BY MICHAEL PHILLIS AND CAMILLE FASSETT Published 11:36 PM CDT, July 8, 2023
Even though lead in drinking water damages children’s development, the Environmental Protection Agency has forced very few cities to replace their lead pipes.
Consider Chicago, with more water pipes made out of lead than any U.S. city, some 400,000. About 7% of homes that requested sampling last year exceeded federal limits, and in at least 73 homes, it was at least twice that much, according to an AP analysis of more than 3,500 samples collected using a method that’s more sensitive than the federal government’s.
Yet that many homes was never enough to trigger the mandate to remove pipes.
That’s because EPA standards only say most homes – not all – can’t have dangerous amounts of lead.
Since Chicago was never forced to remove its lead pipe, it left most of it in the ground, relying on water treatment instead to lower the lead levels.
State and local officials say they had limited funds that needed to be used elsewhere. They also say local rules made removal work more difficult and more expensive.
WATER MAIN WORK
In 2012, the city began rapidly replacing its aged water mains. These are typically made of cast-iron, not lead. When road crews came across the lead pipes that branch off and serve individual homes, they only replaced a short piece near the water main with copper. Thousands and thousands of times, they reburied the junction and left the rest.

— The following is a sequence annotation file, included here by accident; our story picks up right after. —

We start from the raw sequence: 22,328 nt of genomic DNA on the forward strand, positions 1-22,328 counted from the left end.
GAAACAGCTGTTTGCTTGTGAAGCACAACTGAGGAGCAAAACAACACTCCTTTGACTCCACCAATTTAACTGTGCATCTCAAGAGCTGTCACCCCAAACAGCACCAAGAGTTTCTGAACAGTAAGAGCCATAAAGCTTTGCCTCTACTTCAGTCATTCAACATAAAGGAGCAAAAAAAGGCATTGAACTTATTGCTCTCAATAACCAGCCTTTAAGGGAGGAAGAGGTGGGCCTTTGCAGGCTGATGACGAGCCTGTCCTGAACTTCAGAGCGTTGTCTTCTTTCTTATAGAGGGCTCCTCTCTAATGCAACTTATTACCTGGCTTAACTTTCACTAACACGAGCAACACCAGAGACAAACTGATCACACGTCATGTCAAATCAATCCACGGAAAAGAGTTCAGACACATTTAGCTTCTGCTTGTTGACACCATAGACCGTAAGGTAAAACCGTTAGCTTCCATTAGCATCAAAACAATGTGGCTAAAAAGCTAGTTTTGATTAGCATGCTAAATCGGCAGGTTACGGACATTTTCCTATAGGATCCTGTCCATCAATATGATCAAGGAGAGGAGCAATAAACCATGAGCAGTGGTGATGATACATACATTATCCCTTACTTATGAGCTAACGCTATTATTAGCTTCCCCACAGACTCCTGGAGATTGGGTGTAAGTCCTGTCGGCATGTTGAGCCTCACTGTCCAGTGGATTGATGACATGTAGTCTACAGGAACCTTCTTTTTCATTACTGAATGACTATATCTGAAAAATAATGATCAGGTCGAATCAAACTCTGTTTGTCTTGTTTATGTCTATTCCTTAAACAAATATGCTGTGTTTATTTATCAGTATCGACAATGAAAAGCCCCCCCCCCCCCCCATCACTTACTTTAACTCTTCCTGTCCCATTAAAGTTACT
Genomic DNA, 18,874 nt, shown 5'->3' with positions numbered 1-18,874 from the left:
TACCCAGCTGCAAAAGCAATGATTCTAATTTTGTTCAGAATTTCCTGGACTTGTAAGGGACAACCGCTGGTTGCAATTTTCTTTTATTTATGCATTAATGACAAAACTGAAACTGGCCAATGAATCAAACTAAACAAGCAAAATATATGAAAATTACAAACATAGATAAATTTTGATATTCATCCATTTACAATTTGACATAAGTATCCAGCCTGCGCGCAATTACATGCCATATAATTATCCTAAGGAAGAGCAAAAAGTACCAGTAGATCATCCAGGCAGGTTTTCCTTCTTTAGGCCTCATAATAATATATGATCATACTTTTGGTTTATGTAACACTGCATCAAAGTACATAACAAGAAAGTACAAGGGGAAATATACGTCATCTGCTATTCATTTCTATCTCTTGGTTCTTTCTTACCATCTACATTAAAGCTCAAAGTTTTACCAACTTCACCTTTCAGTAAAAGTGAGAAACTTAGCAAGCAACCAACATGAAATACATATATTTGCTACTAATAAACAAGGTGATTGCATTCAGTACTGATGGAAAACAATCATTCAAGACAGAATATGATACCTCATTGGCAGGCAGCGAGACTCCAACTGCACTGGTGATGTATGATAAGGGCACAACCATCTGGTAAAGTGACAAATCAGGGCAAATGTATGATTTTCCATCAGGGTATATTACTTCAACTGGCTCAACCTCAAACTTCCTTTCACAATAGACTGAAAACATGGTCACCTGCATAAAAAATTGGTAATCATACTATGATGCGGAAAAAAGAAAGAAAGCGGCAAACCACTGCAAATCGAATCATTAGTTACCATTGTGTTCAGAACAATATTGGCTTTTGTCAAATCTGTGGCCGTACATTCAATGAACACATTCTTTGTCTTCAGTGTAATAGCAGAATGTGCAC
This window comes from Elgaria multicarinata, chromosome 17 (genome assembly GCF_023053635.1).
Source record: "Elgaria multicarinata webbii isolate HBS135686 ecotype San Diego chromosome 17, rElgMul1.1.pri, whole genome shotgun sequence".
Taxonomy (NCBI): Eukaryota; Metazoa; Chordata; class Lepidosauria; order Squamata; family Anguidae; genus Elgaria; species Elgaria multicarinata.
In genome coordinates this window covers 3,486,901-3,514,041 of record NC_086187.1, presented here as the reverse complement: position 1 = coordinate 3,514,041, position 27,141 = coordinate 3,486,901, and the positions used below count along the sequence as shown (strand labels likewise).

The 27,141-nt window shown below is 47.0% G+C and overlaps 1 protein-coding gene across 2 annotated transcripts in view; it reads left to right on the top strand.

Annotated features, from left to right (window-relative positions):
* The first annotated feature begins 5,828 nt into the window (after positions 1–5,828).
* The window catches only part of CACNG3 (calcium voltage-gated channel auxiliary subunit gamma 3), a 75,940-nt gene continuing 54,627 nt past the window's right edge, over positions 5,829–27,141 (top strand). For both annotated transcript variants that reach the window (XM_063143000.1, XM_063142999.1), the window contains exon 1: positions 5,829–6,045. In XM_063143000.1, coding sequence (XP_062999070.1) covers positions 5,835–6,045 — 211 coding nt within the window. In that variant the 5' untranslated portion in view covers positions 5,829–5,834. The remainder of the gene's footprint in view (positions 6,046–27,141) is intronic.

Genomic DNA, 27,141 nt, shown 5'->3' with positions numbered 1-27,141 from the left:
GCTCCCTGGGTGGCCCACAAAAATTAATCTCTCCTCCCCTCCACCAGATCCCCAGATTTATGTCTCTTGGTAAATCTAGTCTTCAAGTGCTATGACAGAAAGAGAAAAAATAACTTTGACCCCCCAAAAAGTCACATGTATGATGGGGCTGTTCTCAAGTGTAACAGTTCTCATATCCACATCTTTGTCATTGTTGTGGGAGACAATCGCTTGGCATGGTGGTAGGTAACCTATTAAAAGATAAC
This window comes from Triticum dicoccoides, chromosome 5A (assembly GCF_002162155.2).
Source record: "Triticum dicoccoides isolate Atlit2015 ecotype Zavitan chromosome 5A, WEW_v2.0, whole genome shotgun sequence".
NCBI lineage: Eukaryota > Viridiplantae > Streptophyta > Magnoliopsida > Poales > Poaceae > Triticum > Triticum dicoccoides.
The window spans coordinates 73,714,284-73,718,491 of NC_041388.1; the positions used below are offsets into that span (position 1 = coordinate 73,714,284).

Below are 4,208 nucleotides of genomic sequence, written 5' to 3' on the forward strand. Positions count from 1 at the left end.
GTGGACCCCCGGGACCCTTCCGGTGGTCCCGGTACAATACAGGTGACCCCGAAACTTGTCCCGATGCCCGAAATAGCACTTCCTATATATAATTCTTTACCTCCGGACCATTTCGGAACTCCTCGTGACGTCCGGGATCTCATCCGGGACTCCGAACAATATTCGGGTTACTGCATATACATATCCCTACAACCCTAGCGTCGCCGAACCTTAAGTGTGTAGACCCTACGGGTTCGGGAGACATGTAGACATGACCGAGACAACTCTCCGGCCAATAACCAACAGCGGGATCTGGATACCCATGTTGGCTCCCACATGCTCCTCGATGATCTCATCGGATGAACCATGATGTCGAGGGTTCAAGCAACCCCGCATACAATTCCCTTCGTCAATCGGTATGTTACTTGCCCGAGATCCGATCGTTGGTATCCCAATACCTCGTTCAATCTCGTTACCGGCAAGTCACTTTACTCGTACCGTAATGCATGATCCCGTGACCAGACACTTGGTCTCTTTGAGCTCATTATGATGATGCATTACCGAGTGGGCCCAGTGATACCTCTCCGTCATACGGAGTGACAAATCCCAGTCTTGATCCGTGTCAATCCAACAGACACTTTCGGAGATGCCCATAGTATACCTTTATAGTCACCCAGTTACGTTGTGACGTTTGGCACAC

Just as the city was wrapping up that effort, the Illinois legislature made that method illegal.
Miguel Del Toral, a former EPA regulations manager who was also a whistleblower on the Flint, Michigan lead pipe disaster, said Chicago ignored the toxic effects of lead in drinking water.
“During the water main replacement program, there was no acknowledgement that there was an issue,” he said.
Del Toral was not the only one to object to the city’s actions. Two Chicago residents filed a proposed class action in 2017, arguing Chicago’s water main work increased people’s risk of lead exposure. They cited studies that said disturbing lead pipe and then leaving it in the ground can actually spike levels in tap water.
The next year, to protect against those spikes, the city finally started handing out water filters to residents in neighborhoods where public works crews were replacing mains. The lawsuit was eventually dismissed.